QUOTE (132): “During the panel, Ginsberg said, “I think there was one slide shade of error is describing the Beat movement as primarily a protest movement. That was the thing that Kerouac was always complaining about. He felt the literary aspect or the spiritual aspects or the emotional aspects was not so much protests at all, but a declaration of unconditioned mind beyond protests, beyond resentment, beyond loser, beyond *winner*–*way* beyond winner–beyond winner or loser.”

It could be said that Occupy is a state of mind emergent, as well as my favorite topic these days, a manifesto for Open Source Everything (transparency, truth, and trust). In this section of the book the author quotes Coyote as saying that Ginsberg represented an enlarged notion of sanity.

All this ties in with the core theme of the book, i.e. the hippies had it right in their focus on the earth, love, anti-war, anti-greed. They were the 99% then, but not respected because there was a much larger middle class and blue collar class that had not yet had its multiple bubbles burst.

TODAY I LEARNED (side post to Reddit) that Lipitor kills memory and that Ambien does also. Holy cow–this is LOTS worse than hurting the liver to save the heart.

I want to draw all potential buyers of this book to a paragraph on page 193 that begins “China is a Big-Brother, slave-labor-driven, human-rights-violating, Maoist dictatorship from which the United States government borrows trillions…. ” The rest of this paragraph is a near perfect summation of the obscenity of what America has become–divorced from ethics, reality, or even a common purpose remotely connected to a public interest. We've been hijacked, sunk, murdered a million times by our own corrupt government that enables corrupt banks, and we still have no intelligent discussion on television or in the Republican debates or in the Democratic theater of governance that is itself obscene.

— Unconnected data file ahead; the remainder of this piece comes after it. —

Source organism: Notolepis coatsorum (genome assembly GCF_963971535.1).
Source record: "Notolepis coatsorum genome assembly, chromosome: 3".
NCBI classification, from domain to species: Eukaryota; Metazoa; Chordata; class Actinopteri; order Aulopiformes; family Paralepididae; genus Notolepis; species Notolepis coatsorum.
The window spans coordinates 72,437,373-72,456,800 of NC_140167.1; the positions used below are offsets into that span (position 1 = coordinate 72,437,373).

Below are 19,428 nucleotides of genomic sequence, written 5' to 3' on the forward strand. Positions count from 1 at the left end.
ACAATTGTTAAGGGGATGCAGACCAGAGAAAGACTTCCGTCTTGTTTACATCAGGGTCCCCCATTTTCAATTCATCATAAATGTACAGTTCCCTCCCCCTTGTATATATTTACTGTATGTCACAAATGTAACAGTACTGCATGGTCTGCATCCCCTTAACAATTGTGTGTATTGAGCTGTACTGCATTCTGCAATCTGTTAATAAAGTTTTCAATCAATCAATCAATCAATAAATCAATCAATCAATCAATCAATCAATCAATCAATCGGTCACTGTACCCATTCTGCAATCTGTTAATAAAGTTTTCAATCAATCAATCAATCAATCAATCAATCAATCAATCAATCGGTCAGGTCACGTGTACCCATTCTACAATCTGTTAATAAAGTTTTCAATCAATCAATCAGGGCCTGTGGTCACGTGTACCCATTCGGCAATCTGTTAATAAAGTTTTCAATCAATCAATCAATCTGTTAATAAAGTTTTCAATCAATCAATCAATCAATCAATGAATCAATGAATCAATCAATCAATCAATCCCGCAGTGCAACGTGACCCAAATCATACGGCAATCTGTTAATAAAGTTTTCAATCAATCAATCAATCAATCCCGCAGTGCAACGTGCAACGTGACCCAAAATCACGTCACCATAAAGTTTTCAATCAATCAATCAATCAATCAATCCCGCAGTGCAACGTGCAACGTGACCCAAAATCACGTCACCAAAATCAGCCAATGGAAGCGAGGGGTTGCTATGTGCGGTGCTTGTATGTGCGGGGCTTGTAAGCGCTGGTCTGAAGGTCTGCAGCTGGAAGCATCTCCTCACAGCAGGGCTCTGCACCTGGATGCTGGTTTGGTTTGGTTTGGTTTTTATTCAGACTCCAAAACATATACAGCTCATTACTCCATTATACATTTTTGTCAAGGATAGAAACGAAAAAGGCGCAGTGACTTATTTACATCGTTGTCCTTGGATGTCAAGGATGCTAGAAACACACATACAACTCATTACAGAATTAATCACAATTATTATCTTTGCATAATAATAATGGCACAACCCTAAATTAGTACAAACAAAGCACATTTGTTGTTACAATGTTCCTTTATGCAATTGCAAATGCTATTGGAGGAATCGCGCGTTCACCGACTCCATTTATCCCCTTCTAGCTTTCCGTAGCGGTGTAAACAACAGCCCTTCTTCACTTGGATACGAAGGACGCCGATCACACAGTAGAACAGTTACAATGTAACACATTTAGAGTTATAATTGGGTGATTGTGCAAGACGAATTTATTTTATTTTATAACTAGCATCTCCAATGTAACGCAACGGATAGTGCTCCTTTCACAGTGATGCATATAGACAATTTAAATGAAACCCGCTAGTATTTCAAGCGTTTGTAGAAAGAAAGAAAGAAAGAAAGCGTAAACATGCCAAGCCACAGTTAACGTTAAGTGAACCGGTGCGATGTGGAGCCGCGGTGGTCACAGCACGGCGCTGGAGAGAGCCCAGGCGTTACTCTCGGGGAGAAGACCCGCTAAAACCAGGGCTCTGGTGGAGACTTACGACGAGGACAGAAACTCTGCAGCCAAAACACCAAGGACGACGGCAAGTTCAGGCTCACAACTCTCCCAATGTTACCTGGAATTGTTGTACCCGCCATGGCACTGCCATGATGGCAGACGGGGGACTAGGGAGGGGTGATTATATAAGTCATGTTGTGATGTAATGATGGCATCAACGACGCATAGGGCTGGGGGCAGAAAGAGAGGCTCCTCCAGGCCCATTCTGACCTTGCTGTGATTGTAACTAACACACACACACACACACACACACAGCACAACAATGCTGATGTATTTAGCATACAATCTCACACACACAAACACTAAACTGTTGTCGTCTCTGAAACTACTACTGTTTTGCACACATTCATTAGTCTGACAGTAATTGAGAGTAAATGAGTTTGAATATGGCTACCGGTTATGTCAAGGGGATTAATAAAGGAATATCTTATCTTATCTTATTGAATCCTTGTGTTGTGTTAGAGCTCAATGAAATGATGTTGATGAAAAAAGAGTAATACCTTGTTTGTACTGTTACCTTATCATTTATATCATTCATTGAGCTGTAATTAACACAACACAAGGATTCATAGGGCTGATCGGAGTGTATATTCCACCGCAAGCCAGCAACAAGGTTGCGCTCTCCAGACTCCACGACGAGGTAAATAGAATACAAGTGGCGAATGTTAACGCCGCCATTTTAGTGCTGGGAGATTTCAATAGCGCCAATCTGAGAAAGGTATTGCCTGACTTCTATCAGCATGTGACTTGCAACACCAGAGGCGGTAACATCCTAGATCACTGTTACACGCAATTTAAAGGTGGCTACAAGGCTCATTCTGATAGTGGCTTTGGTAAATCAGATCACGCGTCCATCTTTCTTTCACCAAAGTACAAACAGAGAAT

Fascinating review of books that prisons ban, and what this section really illuminates for me is the insanity as well as the out of control nature of the US federal, state, and local governments in all those instances where they are dealing with those whom “the authorities” have chosen to marginalize.

On page 206 I find a brilliant authentic highly credible discussion of how the common threat of government crack-downs using the obscenity cover was that they all questioned the wisdom of government policy. As I myself am perhaps the most qualified as well as the most vocal critic of the US Government in terms of its lack of intelligence (decision-support) and integrity, I can testify that before you become important enough to be censored, you spend a very long time being ignored. So anyone the US Government censors, I want to pay attention to.

The author depresses me completely with a long list of truly frightening prison sentences as well as arrests and intimidations. And this was BEFORE the Patriot Act and the flood of borrowed money channelled by the Department of Homeland Security (an idiotic oxymoron if ever there was one) to militarize the police, fund Haliburton-built “civil unrest prisons” and so on.

Course Mort Sahl is teaching now:
“Critical Thinking”
“Teh Revolutionary's Handbook”

Worth looking up: “Counterculture Hall of Fame”

Books brought to my attention by this book:
Confessions of a Raving, Unconfined Nut: Misadventures in Counter-Culture
A Man Without a Country
The Illuminatus! Trilogy: The Eye in the Pyramid, The Golden Apple, Leviathan

Books I have reviewed that I recommend in tandem with this book:
Counterculture Through the Ages: From Abraham to Acid House
Philosophy and the Social Problem: The Annotated Edition
Breaking the Real Axis of Evil: How to Oust the World's Last Dictators by 2025
Nobodies: Modern American Slave Labor and the Dark Side of the New Global Economy

DVDs I have reviewed and recommend:
The U.S. vs. John Lennon
American Drug War: The Last White Hope
Inside Job